424 F2d 192 National Labor Relations Board v. Shurtenda Steaks Inc
424 F.2d 192
NATIONAL LABOR RELATIONS BOARD, Petitioner,
SHURTENDA STEAKS, INC., Respondent.
United States Court of Appeals, Tenth Circuit.
April 2, 1970.
Paul Elkind, Washington, D. C. (Arnold Ordman, Gen. Counsel, Dominick L. Manoli, Associate Gen. Counsel, Marcel Mallet-Prevost, Asst. Gen. Counsel, and Roger L. Sabo, Atty., N. L. R. B., on the brief), for petitioner.
Robert J. Berghel, Atlanta, Ga. (Hollenbeck, King & French, Peter C. Dietze, Boulder, Colo., and Fisher & Phillips, Atlanta, Ga., on the brief), for respondent.
Walter C. Brauer III, Denver, Colo., for Amalgamated Meat Cutters and Butcher Workmen of North America, Local Union No. 634, AFL-CIO, petitioner for leave to intervene.
Before BREITENSTEIN, HILL and HICKEY, Circuit Judges.
BREITENSTEIN, Circuit Judge.
In this contempt proceeding the National Labor Relations Board claims that the respondent-employer, Shurtenda Steaks, Inc., has violated the judgment of this court enforcing a Board order. See National Labor Relations Board v. Shurtenda Steaks, Inc., 10 Cir., 397 F.2d 939. The Union, Amalgamated Meat Cutters and Butcher Workmen of North America, Local Union No. 634, AFL-CIO, seeks to intervene. The employer has filed a motion to dismiss.
The Union was the charging party before the Board. It did not intervene, or participate, in the enforcement proceedings before this court. The Board's petition for adjudication of the employer in civil contempt was filed on December 2, 1969. The Union's motion to intervene was filed on December 17. A show cause order was issued against the employer on January 9, 1970.
In its petition seeking leave to intervene the Union says that unfair labor practices were committed against it and the employees whom it represents; that the contumacious conduct "was committed" towards the union; and that the Union may "suffer injury if it is not allowed to participate in the proceedings in that if respondent is not held in contempt, this Union will have been denied its right to represent certain employees of the respondent employer." In brief and argument the Union says that it does "not seek to change or redirect the Board's efforts" and that it asks "only to be allowed to participate and present evidence in support of the Board's position." No claim is made that the Board has acted arbitrarily or that it will not adequately represent the interests of the Union.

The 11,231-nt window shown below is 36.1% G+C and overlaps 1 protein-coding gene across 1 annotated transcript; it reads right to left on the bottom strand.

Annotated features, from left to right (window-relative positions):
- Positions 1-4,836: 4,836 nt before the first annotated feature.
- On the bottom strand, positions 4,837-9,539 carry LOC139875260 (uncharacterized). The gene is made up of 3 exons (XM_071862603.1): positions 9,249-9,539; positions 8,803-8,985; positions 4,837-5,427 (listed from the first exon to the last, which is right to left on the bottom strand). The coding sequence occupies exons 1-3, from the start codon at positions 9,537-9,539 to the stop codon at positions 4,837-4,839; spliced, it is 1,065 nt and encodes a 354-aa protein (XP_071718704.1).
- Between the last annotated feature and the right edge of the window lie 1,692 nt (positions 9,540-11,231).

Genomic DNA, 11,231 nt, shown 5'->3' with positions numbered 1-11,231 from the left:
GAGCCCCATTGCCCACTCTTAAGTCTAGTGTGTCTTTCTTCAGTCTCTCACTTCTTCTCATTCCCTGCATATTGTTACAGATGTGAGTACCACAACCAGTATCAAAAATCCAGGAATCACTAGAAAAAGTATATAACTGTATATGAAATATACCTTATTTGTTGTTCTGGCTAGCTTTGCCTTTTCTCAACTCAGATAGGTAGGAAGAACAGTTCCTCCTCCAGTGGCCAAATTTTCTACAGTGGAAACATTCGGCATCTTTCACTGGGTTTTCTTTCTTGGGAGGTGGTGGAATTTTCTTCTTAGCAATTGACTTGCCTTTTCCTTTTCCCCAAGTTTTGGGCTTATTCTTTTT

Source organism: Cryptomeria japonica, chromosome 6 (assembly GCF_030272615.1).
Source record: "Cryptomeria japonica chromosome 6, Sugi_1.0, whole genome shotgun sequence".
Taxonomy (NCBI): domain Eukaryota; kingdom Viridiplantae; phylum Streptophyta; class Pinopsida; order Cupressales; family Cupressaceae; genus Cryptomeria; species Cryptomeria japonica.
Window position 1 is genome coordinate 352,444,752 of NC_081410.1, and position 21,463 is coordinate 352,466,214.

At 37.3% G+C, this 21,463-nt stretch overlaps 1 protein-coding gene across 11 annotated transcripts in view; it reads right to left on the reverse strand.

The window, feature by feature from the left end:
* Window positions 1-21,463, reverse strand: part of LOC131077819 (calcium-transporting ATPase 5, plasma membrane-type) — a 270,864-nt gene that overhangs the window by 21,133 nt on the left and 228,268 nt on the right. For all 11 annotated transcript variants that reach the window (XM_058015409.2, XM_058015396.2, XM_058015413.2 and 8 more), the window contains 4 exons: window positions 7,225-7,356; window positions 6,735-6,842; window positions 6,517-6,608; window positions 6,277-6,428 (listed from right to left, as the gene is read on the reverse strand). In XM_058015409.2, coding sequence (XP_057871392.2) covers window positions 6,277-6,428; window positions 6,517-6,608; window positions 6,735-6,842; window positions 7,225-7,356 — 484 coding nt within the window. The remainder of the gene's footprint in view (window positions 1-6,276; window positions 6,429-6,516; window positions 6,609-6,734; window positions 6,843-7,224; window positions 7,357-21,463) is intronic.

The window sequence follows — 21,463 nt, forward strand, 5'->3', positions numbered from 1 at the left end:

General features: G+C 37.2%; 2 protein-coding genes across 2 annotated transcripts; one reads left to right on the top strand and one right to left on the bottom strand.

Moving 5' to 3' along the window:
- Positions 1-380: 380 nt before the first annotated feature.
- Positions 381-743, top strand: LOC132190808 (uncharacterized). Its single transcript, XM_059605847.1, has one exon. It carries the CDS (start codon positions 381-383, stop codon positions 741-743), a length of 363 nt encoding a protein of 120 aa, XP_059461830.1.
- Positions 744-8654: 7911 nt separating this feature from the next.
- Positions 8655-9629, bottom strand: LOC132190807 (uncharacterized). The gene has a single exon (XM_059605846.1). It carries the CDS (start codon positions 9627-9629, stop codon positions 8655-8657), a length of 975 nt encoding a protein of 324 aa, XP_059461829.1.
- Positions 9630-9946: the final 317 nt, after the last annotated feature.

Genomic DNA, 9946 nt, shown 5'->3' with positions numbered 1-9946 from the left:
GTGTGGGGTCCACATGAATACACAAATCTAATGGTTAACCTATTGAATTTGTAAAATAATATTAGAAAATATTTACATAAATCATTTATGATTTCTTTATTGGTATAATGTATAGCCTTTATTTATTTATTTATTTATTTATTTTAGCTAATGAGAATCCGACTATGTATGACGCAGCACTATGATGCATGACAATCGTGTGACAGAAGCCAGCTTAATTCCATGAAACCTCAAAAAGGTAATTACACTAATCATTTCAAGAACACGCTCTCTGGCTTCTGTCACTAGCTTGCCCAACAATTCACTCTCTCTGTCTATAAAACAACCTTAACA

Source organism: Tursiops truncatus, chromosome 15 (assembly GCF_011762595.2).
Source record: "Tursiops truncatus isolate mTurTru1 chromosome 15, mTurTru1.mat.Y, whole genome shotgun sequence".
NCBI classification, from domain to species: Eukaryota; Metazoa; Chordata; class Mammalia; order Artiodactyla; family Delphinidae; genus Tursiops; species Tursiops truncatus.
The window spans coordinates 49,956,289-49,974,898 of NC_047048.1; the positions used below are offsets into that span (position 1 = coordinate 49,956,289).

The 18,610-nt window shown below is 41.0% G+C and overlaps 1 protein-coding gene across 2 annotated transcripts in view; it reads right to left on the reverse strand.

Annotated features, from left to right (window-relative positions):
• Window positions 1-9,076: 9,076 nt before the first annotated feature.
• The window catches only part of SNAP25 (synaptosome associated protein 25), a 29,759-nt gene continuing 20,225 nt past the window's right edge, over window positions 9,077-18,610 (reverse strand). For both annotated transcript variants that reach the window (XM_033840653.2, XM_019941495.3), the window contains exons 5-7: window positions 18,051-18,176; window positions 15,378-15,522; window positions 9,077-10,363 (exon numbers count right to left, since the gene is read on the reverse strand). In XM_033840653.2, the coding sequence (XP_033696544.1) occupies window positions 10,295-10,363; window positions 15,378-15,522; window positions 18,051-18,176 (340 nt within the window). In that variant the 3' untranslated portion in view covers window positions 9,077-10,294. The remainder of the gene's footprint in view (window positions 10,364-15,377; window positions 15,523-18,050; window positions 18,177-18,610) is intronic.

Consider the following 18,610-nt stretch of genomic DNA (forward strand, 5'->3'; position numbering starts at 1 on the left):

The Union relies on International Union, United Automobile, Aerospace & Agricultural Implement Workers of America, AFL-CIO, Local 283 v. Scofield, 382 U.S. 205, 86 S.Ct. 373, 15 L. Ed.2d 272, to support its claimed right to intervene. The Court there held that a successful charging party had the right to intervene in proceedings in a court of appeals to review a Board order. Ibid at 217-222, 86 S.Ct. 373. In so doing it recognized the holding in Amalgamated Utility Workers (C.I.O.) v. Consolidated Edison Co. of New York, 309 U.S. 261, 60 S.Ct. 561, 84 L.Ed. 738, that "private parties who initiated unfair labor practice charges may not prosecute a contempt action against the charged party in the court which enforces the Labor Board order." See Scofield, supra, at 220-221, 86 S.Ct. 373, 383.
The initiation of contempt charges is a Board function because the choice and use of remedies for violations of the National Labor Relations Act call for the exercise of Board expertise. See National Labor Relations Board v. Gissel Packing Co., Inc., 395 U.S. 575, 612, n. 32, 89 S.Ct. 1918, 23 L.Ed.2d 547; Fibreboard Paper Products Corp. v. National Labor Relations Board, 379 U.S. 203, 216, 85 S.Ct. 398, 13 L.Ed.2d 233; Amalgamated Utility Workers, supra; and Love Box Co. v. National Labor Relations Board, 10 Cir., 412 F.2d 946. The Board has exercised its discretionary power by bringing contempt charges against the employer. Our issue is whether, after the charges are brought, the charging party, which was successful in the administrative proceedings and which did not participate in the petition for enforcement, may intervene.